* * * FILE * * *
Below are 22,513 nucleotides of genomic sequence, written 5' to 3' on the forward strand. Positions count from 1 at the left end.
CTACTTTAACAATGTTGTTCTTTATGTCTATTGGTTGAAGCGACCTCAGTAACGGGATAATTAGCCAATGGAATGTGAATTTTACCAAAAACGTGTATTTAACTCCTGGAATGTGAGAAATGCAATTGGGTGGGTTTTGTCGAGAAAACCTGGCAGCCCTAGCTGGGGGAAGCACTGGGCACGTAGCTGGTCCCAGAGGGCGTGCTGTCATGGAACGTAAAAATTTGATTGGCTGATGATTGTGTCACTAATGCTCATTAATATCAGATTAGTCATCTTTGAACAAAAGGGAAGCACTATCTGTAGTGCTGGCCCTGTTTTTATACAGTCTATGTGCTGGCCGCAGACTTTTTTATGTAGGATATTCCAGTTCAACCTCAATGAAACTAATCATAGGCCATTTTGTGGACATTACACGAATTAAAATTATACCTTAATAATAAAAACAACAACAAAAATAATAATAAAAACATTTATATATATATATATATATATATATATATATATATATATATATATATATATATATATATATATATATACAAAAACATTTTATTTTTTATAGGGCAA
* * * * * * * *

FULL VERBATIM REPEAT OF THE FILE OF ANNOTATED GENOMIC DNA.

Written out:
Below are 22,513 nucleotides of genomic sequence, written 5' to 3' on the forward strand. Positions count from 1 at the left end.
CTACTTTAACAATGTTGTTCTTTATGTCTATTGGTTGAAGCGACCTCAGTAACGGGATAATTAGCCAATGGAATGTGAATTTTACCAAAAACGTGTATTTAACTCCTGGAATGTGAGAAATGCAATTGGGTGGGTTTTGTCGAGAAAACCTGGCAGCCCTAGCTGGGGGAAGCACTGGGCACGTAGCTGGTCCCAGAGGGCGTGCTGTCATGGAACGTAAAAATTTGATTGGCTGATGATTGTGTCACTAATGCTCATTAATATCAGATTAGTCATCTTTGAACAAAAGGGAAGCACTATCTGTAGTGCTGGCCCTGTTTTTATACAGTCTATGTGCTGGCCGCAGACTTTTTTATGTAGGATATTCCAGTTCAACCTCAATGAAACTAATCATAGGCCATTTTGTGGACATTACACGAATTAAAATTATACCTTAATAATAAAAACAACAACAAAAATAATAATAAAAACATTTATATATATATATATATATATATATATATATATATATATATATATATATATATATATATATATATATACAAAAACATTTTATTTTTTATAGGGCAA